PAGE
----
Even if the lifeguard has appropriate, up-to-date certification, it is the responsibility of the camp to adequately supervise the lifeguard. Certification doesn’t guarantee that the lifeguard won’t be easily distracted from closely watching the children in the pool. A person responsible for supervising the lifeguard should observe the person on a regular schedule, informally and formally, to be reasonably sure that he or she is adequately performing the job duties that will protect children. If a child drowns and a parent sues the camp, witnesses might testify that the lifeguard on duty at the time regularly left the lifeguard station, engaged in lengthy conversations with people standing next to him, or generally did not pay close attention to the children in the pool. If this is the case, it is likely the camp will be found liable for negligent supervision of the lifeguard. On the other hand, if the camp administration is able to show that it conducted regular observations of that person and that at no time did the lifeguard demonstrate inattention to his duties, the camp may be able to show it was not negligent in supervising the lifeguard. In this case, the claim of negligent supervision will likely fail.
Where a camp uses motorized boats for any activity, the boat drivers must be trained on state laws, rules of the water, safe loading and unloading of passengers, mechanical failure, and refueling. On-the-water training also is required, according to the National Association of State Boating Law Administrators (NASBLA). Anyone who operates a power boat at a camp must have the appropriate state-required license. The license assures that its holder has been trained. If an accident occurs involving a motorized boat that causes injury to a camper, and the driver of the boat does not meet state requirements of having a license and appropriate training, this will become one of the elements of negligence that might entitle a plaintiff to damages.
In a case reviewed by Education Management Consulting, LLC, a camper was seriously injured when he was pushed from an inflatable pontoon boat being towed behind a motorized boat. Upon review of the deposition testimony, police reports, and other documents, it was learned that the driver of the powerboat was not state-licensed and, therefore, should not have been operating the boat. The camp did not adequately train the driver about camper safety. Additionally, the inflatable boat was carrying too many passengers, according to the manufacturer’s warning, and there was no adult on the pontoon boat to supervise the campers. Testimony of the camp staff revealed that they were not trained in boat safety and they did not know how to supervise campers who engaged in horseplay on the inflatable boat. Together, these elements led to the expert opinion that the camp breached the standard of care.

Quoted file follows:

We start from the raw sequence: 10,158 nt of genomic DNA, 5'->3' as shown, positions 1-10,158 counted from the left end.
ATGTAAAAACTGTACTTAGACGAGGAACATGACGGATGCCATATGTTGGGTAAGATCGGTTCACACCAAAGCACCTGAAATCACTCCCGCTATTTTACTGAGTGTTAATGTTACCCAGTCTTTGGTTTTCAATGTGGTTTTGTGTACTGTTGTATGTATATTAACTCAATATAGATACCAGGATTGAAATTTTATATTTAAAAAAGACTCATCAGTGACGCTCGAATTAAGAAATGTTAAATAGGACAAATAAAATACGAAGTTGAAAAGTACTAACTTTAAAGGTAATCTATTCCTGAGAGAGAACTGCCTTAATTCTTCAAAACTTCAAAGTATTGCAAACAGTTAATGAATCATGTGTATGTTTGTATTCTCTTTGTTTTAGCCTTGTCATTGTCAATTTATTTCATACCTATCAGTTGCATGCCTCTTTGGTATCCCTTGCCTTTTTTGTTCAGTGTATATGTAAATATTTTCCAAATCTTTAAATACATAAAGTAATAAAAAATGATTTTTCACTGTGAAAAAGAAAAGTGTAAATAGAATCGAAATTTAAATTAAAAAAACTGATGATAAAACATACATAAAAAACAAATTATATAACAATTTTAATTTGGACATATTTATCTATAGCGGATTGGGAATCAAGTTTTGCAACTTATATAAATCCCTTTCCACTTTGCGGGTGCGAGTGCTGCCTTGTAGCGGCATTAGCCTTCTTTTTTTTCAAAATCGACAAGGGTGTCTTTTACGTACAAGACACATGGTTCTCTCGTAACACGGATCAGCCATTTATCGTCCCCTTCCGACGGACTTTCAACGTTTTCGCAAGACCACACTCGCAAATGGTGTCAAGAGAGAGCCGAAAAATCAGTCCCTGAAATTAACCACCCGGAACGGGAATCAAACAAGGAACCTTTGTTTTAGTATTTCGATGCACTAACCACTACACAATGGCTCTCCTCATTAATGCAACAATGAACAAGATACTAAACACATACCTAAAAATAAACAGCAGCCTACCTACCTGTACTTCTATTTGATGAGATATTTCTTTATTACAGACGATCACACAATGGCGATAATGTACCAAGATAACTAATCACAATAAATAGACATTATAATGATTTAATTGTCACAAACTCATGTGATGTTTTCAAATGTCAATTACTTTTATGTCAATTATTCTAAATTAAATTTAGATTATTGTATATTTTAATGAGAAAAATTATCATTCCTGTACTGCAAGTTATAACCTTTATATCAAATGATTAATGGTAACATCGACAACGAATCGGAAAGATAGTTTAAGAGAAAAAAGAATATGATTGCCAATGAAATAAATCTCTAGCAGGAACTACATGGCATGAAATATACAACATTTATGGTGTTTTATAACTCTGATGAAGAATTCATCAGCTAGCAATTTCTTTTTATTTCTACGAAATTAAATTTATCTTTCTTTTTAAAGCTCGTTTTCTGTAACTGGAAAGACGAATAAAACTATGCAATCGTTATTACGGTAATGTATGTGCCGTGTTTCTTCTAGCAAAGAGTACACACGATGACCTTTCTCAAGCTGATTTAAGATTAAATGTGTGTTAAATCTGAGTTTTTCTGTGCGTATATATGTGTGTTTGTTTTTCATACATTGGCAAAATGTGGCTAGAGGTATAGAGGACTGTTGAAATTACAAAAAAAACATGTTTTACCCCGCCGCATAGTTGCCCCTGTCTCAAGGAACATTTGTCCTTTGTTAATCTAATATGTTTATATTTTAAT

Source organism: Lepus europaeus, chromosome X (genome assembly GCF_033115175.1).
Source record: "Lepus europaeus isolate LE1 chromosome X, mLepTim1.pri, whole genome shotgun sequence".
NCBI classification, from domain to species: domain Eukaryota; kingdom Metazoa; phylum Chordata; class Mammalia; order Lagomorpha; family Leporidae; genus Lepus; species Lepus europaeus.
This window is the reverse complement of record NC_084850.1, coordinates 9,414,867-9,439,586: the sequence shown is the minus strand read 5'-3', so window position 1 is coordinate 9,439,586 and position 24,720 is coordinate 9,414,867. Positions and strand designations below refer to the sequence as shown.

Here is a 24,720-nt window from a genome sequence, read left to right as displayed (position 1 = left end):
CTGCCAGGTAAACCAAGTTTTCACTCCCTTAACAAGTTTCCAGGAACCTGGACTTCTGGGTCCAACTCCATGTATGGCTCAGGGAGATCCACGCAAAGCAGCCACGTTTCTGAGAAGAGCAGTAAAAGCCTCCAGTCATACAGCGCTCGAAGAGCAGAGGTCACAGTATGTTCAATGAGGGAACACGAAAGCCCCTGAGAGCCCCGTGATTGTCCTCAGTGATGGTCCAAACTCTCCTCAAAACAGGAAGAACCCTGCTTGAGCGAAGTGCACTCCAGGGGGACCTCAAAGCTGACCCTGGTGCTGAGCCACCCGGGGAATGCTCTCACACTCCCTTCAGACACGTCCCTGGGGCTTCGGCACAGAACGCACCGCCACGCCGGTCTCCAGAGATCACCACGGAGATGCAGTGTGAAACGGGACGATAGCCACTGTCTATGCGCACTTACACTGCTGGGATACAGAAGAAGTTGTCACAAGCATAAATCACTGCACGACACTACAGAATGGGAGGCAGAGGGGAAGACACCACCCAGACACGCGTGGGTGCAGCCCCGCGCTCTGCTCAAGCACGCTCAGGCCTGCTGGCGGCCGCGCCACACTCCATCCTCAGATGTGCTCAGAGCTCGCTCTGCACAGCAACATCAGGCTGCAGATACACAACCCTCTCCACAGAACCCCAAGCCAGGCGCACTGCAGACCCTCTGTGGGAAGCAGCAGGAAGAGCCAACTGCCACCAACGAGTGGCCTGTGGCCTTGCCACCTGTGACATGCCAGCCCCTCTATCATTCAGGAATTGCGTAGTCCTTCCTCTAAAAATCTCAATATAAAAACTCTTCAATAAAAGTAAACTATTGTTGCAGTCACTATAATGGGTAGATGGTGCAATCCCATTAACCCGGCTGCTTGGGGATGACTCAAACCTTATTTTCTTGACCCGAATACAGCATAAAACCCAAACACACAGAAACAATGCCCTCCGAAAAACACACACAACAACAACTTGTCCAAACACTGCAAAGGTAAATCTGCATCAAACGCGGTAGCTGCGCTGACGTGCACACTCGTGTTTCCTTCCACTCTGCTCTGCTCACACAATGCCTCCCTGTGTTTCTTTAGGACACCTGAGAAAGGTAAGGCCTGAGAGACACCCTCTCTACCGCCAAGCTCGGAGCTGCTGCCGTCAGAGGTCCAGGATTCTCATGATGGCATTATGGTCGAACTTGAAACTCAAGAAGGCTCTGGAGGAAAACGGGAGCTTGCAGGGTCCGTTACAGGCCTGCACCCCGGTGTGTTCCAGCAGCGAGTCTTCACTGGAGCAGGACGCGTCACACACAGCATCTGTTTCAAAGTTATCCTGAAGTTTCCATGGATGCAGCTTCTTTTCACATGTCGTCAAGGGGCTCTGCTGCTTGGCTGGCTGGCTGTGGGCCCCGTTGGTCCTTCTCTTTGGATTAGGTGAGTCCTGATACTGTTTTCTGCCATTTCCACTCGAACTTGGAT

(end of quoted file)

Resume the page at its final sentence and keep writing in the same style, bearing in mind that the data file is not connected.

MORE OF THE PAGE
Components of Child Personal Injury Cases
Those responsible for the safety of children in every setting — school extra curricular activities, daycare programs, summer camps and other recreational after school activities — have a responsibility to prevent children from being exposed to unreasonable risk. Thus, teachers, coaches, and camp counselors who are charged with instructing shop, physical, or other high-risk activities must provide the children with the best possible instruction, along with appropriate and safe supplies, materials, and equipment suitable to the age of the child while following manufacturer warnings guidelines and precautions. Some of the components we address when reviewing child-injury cases is whether the child received appropriate and reasonable instruction; whether the equipment was inspected, safe, and appropriate for the age of the child; and whether the level of risk associated with the activity given the experience of the children was acceptable.
An important element to be considered is whether an injury or death could have occurred or been prevented if the person in charge of the child had performed supervisory duties properly. In other words, did the person act appropriate and reasonably under the particular circumstances? If improper conduct or failure to appropriately supervise can be shown, then proximate cause is usually associated. If the person in charge of a group of young campers was told that the children can never be left unsupervised, and that person deliberately leaves the group alone for any period of time, an injury can occur. This injury may be directly related to the failure of the staff person to adhere to the standard set by the camp.
For example, in a case for which Education Management Consulting, LLC, was engaged, a public school was operating a summer camp and the counselors were instructed that no child was to enter the school building unattended. The claim in this lawsuit was that a child entered the school bathroom unsupervised and was sexually assaulted by an older student. Upon review of the testimony, the camp’s policy, and the factors that led to the children being in the building, it was my opinion that the camp breached its own policy with regard to students entering the building and that the counselor failed to adequately supervise the children in his charge. This lack of appropriate supervision though implementation of established policy was the proximate cause of injury to the camper.
Courts have consistently held that camp counselors and persons supervising children in schools or other agencies have several responsibilities for those who are placed in their care. The first responsibility is to provide adequate supervision. The second is to provide appropriate instruction, and the third concerns proper maintenance of buildings, grounds, and equipment so that accidents can be avoided. These are parts of the degree of care necessary to avert unnecessary risk. To avoid injury to children, those in charge at a camp must know the safety rules and practice them diligently — throughout the day, day after day — to protect children from injury and the camp from costly litigation.